While work on OpenGL 3.x support in Mesa has been very slow, many have been looking forward to the day when Gallium3D hardware drivers provide fast acceleration and a OpenGL 3 state tracker to provide this support to all Gallium3D users. Intel though has also been wanting to bring some OpenGL 3 support to the classic Mesa stack. However, at XDC2009, Intel's Ian Romanick has expressed some issues with patents that could inhibit the support.
Just as planned, Mesa 7.6.0 has been released and Mesa 7.5.2 has also been released as a bug-fix in the 7.5 series. The mailing list announcements for Mesa 7.5.2 and 7.6.0 can be read here and here, respectively.
At the beginning of this month we shared news about X-Video and EXA coming to Gallium3D through a new X.Org State Tracker being written by Zack Rusin. While Gallium3D was designed for providing 3D acceleration of sorts (OpenGL, OpenVG, OpenGL ES, etc), with the latest graphics processors using the 3D engine for even providing 2D EXA acceleration, Zack spanned this support to include EXA and then X-Video. Just a few days ago the real X-Video work began in this state tracker. Now though, the support to bring XvMC to the Gallium3D has moved to this X.Org state tracker too.
Earlier this month we shared that X-Video and EXA support were coming to Gallium3D in the form of a state tracker to accelerate these X.Org APIs across any Gallium3D driver. At the time of that earlier article, the EXA 2D support was being partially implemented but the X-Video support was still left to be accomplished. Well, as of this afternoon, Zack Rusin has started pushing out code to the X.Org state tracker in Mesa that is adding the X-Video support.
Intel's Ian Romanick has publicly outlined his plans to have the release of Mesa 7.6 next week. A release on Monday is being planned, which would be timed with the start of the X Developers' Conference taking place in Portland and would also get this updated Linux graphics stack out the door for those distribution vendors wanting to ship a released version of this code in their new distributions.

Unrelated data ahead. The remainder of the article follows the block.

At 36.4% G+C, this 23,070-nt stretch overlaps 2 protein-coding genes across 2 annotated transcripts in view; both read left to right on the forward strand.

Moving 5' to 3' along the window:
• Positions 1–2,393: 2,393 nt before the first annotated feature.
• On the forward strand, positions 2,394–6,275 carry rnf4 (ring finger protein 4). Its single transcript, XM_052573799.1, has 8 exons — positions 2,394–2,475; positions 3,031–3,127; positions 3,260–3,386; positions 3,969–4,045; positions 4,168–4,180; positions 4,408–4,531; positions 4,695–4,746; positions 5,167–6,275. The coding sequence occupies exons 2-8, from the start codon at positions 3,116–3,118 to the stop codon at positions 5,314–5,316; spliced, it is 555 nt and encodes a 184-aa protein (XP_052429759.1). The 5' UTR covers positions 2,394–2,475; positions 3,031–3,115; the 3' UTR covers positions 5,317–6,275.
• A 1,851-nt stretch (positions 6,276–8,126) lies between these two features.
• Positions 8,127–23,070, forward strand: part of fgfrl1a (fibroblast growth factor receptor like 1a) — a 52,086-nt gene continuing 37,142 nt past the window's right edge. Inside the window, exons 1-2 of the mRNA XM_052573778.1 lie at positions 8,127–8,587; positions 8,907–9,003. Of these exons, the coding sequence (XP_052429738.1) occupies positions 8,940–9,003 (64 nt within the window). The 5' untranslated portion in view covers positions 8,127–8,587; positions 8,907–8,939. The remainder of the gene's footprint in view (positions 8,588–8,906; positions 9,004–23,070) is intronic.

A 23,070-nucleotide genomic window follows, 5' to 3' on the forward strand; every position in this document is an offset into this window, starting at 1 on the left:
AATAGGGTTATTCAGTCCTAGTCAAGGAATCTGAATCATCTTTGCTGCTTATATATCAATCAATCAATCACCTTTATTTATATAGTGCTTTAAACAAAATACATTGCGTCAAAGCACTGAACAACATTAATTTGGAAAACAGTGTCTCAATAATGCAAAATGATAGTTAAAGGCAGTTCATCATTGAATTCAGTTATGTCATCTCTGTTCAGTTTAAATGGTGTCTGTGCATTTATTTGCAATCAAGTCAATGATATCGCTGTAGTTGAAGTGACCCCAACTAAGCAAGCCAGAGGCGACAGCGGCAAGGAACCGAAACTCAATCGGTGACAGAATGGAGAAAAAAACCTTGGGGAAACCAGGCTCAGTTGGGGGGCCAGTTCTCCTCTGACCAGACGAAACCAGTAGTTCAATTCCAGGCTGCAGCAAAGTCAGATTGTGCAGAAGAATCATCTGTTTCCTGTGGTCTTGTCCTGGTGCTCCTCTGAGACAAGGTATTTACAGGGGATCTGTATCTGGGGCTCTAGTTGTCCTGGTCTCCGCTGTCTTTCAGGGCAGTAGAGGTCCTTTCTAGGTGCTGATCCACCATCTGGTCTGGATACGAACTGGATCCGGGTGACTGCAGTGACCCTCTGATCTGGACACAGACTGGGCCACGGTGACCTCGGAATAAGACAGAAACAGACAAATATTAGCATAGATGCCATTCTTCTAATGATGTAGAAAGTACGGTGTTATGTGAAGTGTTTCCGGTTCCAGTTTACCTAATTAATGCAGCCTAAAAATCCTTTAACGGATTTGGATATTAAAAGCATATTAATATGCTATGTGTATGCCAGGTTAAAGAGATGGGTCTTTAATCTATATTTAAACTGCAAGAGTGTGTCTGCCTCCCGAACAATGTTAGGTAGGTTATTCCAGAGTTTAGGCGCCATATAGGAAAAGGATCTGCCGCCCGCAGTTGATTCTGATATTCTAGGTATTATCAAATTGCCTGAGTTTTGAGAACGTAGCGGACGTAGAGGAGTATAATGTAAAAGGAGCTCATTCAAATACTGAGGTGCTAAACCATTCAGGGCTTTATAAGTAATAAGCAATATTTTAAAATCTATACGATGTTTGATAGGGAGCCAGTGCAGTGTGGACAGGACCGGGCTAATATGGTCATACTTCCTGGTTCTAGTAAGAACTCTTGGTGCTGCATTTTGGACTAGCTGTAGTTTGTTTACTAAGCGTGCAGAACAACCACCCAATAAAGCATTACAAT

Keith Whitwell has gone ahead today and merged the softpipe-opt branch of Mesa into the master Mesa branch, which will eventually work its way into Mesa 7.7. The softpipe-opt branch brings performance optimizations to the "softpipe" driver of Gallium3D. The softpipe driver is a pure software implementation of Gallium3D for use in testing and for where a hardware driver has not implemented full support. With the merging of this optimized driver, the performance should be comparable to that of the Mesa Software Rasterizer with the traditional OpenGL stack.
Zack Rusin has been working on a lot of Linux graphics code lately from an OpenCL state tracker to other Gallium3D state trackers like X-Video / EXA. On top of this, he has just formally announced his work on bringing Geometry Shaders to Mesa.
Mesa 7.6 was branched last week, which is the version of Mesa that brings an Assembly shader rewrite, Radeon driver VBO/OQ support, Gallium3D networking support, new state trackers for Gallium3D (such as OpenGL ES and OpenVG), along with many bug fixes and other features.
Gallium3D, the graphics driver architecture created by Tungsten Graphics designed to overhaul graphics drivers on Linux and other operating systems, has caused quite a stir lately. Gallium3D this year alone has picked up support for features like OpenGL ES, OpenCL, network debugging support, and many other prominent changes, albeit the GPU hardware drivers are still lacking. Anyhow, a developer for the HaikuOS (the project designed to resurrect the BeOS operating system), has submitted a patch that adds Haiku support to Gallium3D.
As a follow up to the Mesa 7.5 release that occurred back in mid-July, Brian Paul has now announced the release of Mesa 7.5.1. This point release brings a number of bug fixes and minor improvements, while a plethora of new work over the past few months has been going into what shall become Mesa 7.6.